Also, Bethesda had a 33% Skyrim discount on the day that Amalur released, and I had a “25% off Skyrim” coupon from Valve that was about to expire. So Amalur was the furthest thing from my mind for a while.

    • TomxJ says:

      Same. Jumped on the demo asap, was dissapointed.

      • SeismicRend says:

        KOA:R is a good example of one of the many ways demos hurt sales. 38 Studios outsourced the demo and it had technical flaws that the full game did not which lost them a lot of potential sales.

    • Teovald says:

      From times to times, I check the price of Amalur on Steam, see that it is still the full retail price , shake my head and exit the page..
      Does anybody know a way to buy Amalur and all its addon at a reasonable price and get steam keys (I don’t think it is on GOG) ?

      • AraxisHT says:

        The only place to get a Steam key is on Steam. In fact, I think Steam is the only place to get an Origin-free copy.

        • HadToLogin says:

          I think Steam still have Origin copy, but in a same way Dragon Age or Alice are Origin games – you need Origin account to login into game.

        • Teovald says:

          Origin only ? That may be another reason for the irrelevance of Amalur … Not a lot of people are going to subscribe to a new service in order to play to an unknown game.
          Even when a good like Arkham City forces me to subscribe to a new service (and in that case a buggy one that will randomly delete my savegames), it makes me regret my purchase…

    • aliksy says:

      Yep. Tried the demo, wasn’t that impressed. Combat was … I don’t remember, so it couldn’ve been that good. Skill progression looked awful. Stealth stunk. Interface wasn’t very good. Races felt like a bad D&D homebrew.

      But despite all of that, I haven’t seen it on Steam for < $7.50. I'd probably try it again for $5.

    • GoliathBro says:

      Yup, I got the demo, and thought it was absolutely trash. The combat looked interesting, but I also had the one second delay problem which was really weird, and the environment in the demo to me felt extremely limited and invisible wally.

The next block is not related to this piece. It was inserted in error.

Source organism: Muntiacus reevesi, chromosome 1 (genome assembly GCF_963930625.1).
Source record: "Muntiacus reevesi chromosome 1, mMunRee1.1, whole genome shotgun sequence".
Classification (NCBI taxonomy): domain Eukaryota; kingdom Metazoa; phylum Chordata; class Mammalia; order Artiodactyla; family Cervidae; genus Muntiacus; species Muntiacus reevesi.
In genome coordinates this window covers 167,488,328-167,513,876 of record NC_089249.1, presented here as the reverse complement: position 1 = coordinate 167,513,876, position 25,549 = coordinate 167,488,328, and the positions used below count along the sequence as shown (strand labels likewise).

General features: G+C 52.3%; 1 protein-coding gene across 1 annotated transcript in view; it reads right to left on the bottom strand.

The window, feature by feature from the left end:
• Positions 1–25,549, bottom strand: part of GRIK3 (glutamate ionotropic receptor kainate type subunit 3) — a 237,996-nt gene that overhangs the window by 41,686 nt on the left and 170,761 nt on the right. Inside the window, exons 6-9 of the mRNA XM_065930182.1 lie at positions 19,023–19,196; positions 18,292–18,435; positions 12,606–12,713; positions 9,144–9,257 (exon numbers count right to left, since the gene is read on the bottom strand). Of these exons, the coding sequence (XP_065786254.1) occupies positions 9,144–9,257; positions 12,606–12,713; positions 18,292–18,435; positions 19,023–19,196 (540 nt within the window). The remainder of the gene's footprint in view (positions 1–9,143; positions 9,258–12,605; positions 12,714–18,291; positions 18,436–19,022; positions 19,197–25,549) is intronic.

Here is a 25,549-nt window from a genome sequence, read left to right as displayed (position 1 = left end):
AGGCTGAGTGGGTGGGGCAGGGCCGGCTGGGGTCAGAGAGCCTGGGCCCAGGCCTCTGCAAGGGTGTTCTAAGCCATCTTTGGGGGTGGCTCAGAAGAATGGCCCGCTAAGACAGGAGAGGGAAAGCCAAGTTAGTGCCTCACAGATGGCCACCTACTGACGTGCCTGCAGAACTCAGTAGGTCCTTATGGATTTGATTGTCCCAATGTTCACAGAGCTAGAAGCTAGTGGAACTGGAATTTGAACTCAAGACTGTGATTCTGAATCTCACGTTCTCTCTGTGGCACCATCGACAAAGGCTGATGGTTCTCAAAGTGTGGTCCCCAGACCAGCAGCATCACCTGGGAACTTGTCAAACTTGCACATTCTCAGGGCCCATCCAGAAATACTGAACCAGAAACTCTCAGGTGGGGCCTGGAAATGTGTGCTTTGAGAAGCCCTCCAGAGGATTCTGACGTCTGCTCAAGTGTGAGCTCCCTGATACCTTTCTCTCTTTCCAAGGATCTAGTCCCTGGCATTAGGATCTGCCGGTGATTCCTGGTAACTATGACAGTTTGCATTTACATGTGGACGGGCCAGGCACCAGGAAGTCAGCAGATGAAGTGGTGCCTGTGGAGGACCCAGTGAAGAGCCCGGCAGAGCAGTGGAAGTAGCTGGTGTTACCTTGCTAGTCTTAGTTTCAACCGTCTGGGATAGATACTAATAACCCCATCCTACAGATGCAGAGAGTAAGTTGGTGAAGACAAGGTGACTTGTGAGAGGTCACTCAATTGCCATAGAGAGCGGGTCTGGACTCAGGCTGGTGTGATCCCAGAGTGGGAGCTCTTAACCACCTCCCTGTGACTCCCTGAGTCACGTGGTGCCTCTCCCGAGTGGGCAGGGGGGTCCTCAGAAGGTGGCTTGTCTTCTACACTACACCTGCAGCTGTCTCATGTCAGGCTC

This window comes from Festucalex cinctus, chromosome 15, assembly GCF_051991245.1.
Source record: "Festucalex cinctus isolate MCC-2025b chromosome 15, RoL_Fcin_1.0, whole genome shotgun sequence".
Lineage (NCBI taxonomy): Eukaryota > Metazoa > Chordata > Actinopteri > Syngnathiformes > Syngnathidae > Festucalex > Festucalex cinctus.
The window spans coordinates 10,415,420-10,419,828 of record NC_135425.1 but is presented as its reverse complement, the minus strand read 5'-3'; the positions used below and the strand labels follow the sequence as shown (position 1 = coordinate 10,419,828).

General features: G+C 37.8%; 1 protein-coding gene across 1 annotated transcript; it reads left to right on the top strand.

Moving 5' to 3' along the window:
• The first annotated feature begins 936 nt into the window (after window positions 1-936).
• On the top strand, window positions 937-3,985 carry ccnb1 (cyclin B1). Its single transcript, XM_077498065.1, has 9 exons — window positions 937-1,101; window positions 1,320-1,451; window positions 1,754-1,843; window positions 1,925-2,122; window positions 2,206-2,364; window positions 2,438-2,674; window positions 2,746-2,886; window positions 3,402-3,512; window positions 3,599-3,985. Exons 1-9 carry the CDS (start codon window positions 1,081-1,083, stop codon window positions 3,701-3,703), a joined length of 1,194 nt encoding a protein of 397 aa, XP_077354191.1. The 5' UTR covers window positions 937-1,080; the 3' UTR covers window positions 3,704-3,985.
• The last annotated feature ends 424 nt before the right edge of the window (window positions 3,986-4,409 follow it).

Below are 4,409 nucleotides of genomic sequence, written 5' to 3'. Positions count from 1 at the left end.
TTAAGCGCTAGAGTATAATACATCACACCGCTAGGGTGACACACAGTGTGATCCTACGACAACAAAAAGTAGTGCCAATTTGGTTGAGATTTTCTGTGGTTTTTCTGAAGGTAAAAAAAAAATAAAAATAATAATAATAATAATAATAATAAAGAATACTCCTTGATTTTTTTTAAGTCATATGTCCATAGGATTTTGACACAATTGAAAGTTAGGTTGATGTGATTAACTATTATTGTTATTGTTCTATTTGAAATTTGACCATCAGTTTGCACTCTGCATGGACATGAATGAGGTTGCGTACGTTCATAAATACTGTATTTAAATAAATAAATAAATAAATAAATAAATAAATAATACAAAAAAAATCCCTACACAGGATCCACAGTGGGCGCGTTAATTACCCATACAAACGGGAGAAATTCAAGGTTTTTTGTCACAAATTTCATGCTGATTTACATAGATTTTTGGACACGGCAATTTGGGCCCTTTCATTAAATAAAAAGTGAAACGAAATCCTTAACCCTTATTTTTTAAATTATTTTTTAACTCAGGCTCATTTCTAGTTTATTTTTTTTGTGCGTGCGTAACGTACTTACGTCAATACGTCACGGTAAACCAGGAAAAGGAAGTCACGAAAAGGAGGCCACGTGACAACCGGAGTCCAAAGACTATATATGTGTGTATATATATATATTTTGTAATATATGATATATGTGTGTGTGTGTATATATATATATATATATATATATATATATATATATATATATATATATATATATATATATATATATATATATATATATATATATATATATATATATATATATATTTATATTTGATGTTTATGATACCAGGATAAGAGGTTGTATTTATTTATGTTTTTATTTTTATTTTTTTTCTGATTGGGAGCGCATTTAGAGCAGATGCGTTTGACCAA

Might give it a second go now, though.

    • Jumwa says:

      Same. The demo did not impress in any manner and the game has never gone on any noteworthy sale.

      When other top tier year old games are selling for $5-10 I can’t bring myself to spend six times that. Not when I have a massive catalogue other titles to play.

      • Zelos says:

        Name one $60 game from a year ago that is selling for $5-10.

        (You can’t because there aren’t any)

        • GoliathBro says:

          I actually bought this with a bunch of DLC (or was it an expansion pack?) in an Amazon sale for $12, albeit I havent installed it since.

        • db1331 says:

          I passed on Sleeping Dogs for around $5 on Steam a couple months ago. I simply have too big of a backlog.

        • Jumwa says:

          A couple examples off the top of my head: I got Human Revolution last year for $5. Got two copies of F.E.A.R 3 last summer for less than ten.

          Haven’t bought anything in the past few months however, since I’ve been overrun with work.

          • Phinor says:

            To be fair, the first time F.E.A.R. 3 dropped down to $4.99 in Steam was over a year after the release. The first time Deus Ex: Human Revolution dropped to $4.99 in Steam was also well over a year after release.

            Anyway Amalur will likely never drop down in price in Steam because the publishing company no longer exists. There’s a sliver of hope that Amazon’s magnificent Tony actually succeeds in acquiring keys that activate on Steam but that’s about it.

            Now all of the above is void if you accept stores other than Steam. I know F.E.A.R. 3 and DXHR both activate on Steam but it’s not a fair comparison, because Amalur Origin copies have been available for peanuts elsewhere as well.

          • Jumwa says:

            I never bought them on Steam.

            These days with digital games competition so high, I find Steam is usually beat out by places like Greenman Gaming, Gamersgate, or GetGames.

        • Mrs Columbo says: